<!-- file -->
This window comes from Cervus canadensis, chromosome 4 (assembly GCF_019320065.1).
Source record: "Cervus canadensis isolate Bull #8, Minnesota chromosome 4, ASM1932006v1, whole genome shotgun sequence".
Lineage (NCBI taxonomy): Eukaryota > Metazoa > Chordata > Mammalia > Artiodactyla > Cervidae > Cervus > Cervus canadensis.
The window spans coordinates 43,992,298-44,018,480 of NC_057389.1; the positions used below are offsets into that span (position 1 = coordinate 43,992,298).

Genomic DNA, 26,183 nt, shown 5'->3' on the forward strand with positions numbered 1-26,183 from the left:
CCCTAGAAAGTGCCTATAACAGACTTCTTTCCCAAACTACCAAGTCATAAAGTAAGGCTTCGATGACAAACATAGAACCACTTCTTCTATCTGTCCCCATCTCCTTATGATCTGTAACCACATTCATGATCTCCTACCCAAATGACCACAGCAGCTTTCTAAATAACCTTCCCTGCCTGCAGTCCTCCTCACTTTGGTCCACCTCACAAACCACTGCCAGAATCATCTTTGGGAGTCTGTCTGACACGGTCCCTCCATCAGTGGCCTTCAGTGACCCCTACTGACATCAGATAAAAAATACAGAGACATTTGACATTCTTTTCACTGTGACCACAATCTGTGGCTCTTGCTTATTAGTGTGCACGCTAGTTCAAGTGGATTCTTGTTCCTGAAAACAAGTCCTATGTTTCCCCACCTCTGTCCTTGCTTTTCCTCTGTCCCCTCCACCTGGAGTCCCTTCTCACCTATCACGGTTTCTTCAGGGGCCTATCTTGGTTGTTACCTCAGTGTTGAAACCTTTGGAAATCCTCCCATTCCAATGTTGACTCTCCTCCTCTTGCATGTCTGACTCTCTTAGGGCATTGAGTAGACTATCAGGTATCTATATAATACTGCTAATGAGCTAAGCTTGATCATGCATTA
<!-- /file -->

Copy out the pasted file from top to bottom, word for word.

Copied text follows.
This window comes from Cervus canadensis, chromosome 4 (assembly GCF_019320065.1).
Source record: "Cervus canadensis isolate Bull #8, Minnesota chromosome 4, ASM1932006v1, whole genome shotgun sequence".
Lineage (NCBI taxonomy): Eukaryota > Metazoa > Chordata > Mammalia > Artiodactyla > Cervidae > Cervus > Cervus canadensis.
The window spans coordinates 43,992,298-44,018,480 of NC_057389.1; the positions used below are offsets into that span (position 1 = coordinate 43,992,298).

Genomic DNA, 26,183 nt, shown 5'->3' on the forward strand with positions numbered 1-26,183 from the left:
CCCTAGAAAGTGCCTATAACAGACTTCTTTCCCAAACTACCAAGTCATAAAGTAAGGCTTCGATGACAAACATAGAACCACTTCTTCTATCTGTCCCCATCTCCTTATGATCTGTAACCACATTCATGATCTCCTACCCAAATGACCACAGCAGCTTTCTAAATAACCTTCCCTGCCTGCAGTCCTCCTCACTTTGGTCCACCTCACAAACCACTGCCAGAATCATCTTTGGGAGTCTGTCTGACACGGTCCCTCCATCAGTGGCCTTCAGTGACCCCTACTGACATCAGATAAAAAATACAGAGACATTTGACATTCTTTTCACTGTGACCACAATCTGTGGCTCTTGCTTATTAGTGTGCACGCTAGTTCAAGTGGATTCTTGTTCCTGAAAACAAGTCCTATGTTTCCCCACCTCTGTCCTTGCTTTTCCTCTGTCCCCTCCACCTGGAGTCCCTTCTCACCTATCACGGTTTCTTCAGGGGCCTATCTTGGTTGTTACCTCAGTGTTGAAACCTTTGGAAATCCTCCCATTCCAATGTTGACTCTCCTCCTCTTGCATGTCTGACTCTCTTAGGGCATTGAGTAGACTATCAGGTATCTATATAATACTGCTAATGAGCTAAGCTTGATCATGCATTA